Artery Problems & Treatments
The carotid arteries in the neck carry blood from the heart to the brain. Carotid artery disease results from a build-up of plaque in the artery, a condition called atherosclerosis. This blockage can narrow the artery and restrict blood flow, increasing a person's risk of having a stroke. The blockage can worsen over time and eventually completely occlude the vessel which may result in a stroke. The plaque can also become unstable and a piece can break off, travel into a brain artery and into a smaller vessel. The blocked brain artery results in an area of the brain from getting adequate blood supply and oxygen resulting in a stroke.
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Carotid surgery is performed to clear a blockage in the carotid artery and restore blood flow to the brain. Carotid procedures may take the form of an endarterectomy or an angioplasty with stent placement. Surgery is recommended for blockages greater than 70% in asymptomatic patients and for patients with blockages as low as 50% with symptoms.
Carotid Endarterectomy: An endarterectomy surgically removes diseased material and clogged deposits from the inside of an artery to restore normal blood flow.
Carotid Stenting: Carotid stenting involves the implantation of a metal mesh tube (a "stent") to hold a clogged artery open so blood can flow through it unobstructed.
An aneurysm is a bulge in the artery wall. Weakened by atherosclerosis (hardening of the arteries), smoking, hypertension, or other causes, the vessel walls balloon outward with the pressure of the blood flow inside. Typically patients don't know they have an aneurysm because they cause no symptoms. If an aneurysm ruptures, it can cause massive life-threatening internal bleeding. Other risks include thrombosis (clotting) of the aneurysm and embolism. This is when a piece of the inside of an aneurysm can break off, travel through the artery, lodge further downstream and cut off circulation to an area.
An aneurysm can be hereditary. If you have a family history you should be screened.
Aortic Endovascular Stent Grafting: In an endovascular stent-grafting procedure, a small metal cylinder with a synthetic cover called a stent graft is implanted in the artery to provide a strong new vessel wall.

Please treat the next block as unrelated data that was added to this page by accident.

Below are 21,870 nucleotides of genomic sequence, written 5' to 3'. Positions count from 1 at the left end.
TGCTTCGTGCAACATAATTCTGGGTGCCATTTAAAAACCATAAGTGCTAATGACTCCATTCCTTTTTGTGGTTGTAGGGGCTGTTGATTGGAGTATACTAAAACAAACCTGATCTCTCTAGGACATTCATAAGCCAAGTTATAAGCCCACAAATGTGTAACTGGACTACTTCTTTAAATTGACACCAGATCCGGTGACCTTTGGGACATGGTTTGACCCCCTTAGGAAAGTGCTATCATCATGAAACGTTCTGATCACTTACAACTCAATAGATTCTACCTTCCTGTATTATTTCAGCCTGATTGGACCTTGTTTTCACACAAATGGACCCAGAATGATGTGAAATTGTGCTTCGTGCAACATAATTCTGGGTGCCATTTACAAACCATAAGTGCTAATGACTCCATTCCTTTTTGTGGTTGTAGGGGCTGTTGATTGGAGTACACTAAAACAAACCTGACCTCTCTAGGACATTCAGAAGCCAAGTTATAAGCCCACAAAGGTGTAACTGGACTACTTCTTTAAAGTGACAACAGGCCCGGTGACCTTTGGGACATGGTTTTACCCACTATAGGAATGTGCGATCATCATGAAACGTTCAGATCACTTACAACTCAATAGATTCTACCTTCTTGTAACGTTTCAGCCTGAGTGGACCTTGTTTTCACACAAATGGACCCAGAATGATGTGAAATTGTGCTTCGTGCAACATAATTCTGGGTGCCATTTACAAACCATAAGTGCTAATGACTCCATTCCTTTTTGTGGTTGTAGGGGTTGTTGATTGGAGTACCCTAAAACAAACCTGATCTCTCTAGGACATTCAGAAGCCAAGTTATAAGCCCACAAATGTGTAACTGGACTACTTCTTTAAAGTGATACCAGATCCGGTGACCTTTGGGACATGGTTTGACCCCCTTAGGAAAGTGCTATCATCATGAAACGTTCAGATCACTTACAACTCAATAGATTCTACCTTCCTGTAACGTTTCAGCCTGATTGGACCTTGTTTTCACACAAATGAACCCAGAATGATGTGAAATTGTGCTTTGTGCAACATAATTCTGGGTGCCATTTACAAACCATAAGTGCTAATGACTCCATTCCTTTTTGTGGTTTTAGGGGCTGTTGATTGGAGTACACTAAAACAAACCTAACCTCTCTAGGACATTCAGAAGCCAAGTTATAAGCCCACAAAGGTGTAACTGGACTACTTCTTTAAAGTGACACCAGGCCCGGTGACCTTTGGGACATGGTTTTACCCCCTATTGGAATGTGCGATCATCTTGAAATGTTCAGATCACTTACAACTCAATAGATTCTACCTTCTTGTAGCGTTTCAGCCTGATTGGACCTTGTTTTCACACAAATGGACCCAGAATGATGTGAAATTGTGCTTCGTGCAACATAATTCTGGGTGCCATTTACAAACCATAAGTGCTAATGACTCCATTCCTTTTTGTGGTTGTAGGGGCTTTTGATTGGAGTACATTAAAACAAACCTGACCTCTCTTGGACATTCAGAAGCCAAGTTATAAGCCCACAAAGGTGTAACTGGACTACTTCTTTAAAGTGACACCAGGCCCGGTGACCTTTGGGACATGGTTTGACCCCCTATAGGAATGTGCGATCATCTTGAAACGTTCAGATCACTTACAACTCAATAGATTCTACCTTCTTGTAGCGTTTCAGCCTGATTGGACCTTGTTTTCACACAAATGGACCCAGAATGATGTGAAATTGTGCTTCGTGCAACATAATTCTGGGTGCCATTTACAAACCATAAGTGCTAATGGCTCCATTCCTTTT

Open Aneurysm Repair: Open aneurysm repair involves making an incision in the abdomen and sometimes in the groin area as well. The aneurysm is opened and a graft made of synthetic material is sewn in place. Hospitalization is typically required for 5-7 days.
Peripheral Artery Disease (PAD)
Peripheral arteries carry blood in the body to the neck, arms, lower abdomen, legs and feet.
Peripheral artery disease (PAD), also known as peripheral vascular disease (PVD), is similar to coronary artery disease and carotid disease. It occurs when peripheral blood vessels are blocked, hardened and narrowed with plaque in a condition called atherosclerosis. This reduced or blocked blood supply may result in symptoms. The diagnosis of PAD increases a person's risk of having a heart or carotid disease.
Peripheral Artery Disease (PAD) Treatment
There are several treatment methods for peripheral artery disease (PAD), ranging from lifestyle changes (e.g. exercise and diet modifications, no smoking, control of blood sugar and blood pressure) and medications (such as antiplatelet drugs, blood thinners and cholesterol-lowering statins) to angioplasty and surgery. Angioplasty procedures are typically percutaneous, which means the procedure is done through a needle stick in the groin blood vessel after local anesthesia is administered. The procedures are usually done as outpatients.
Angioplasty and Stenting: During an angioplasty, a small tube known as a catheter with a balloon on the end is inserted into the blocked artery and gently expanded. This pushes open the blockage and restores blood flow. The catheter is then removed. A tiny metal cylinder called a stent may be put in place to ensure that the artery stays open.
Cryoplasty: In this newer angioplasty technique, the catheter balloon is inflated with nitrous oxide which is freezing cold when the balloon opens the blocked artery and freezes the plaque there. The cold temperature helps to prevent vessel injury and recurrence.
Atherectomy: Atherectomy refers to a percutaneous procedure where plaque from the artery walls is "shaved off" and removed creating a larger vessel opening for blood flow.
Bypass Grafting: This procedure restores circulation by bypassing a blocked vessel-that is, re-routing blood around it. A healthy vein is taken from another part of the body and re-attached, or grafted, above and below the blocked section of the diseased artery. In cases where a vein is not available a synthetic tube is utilized.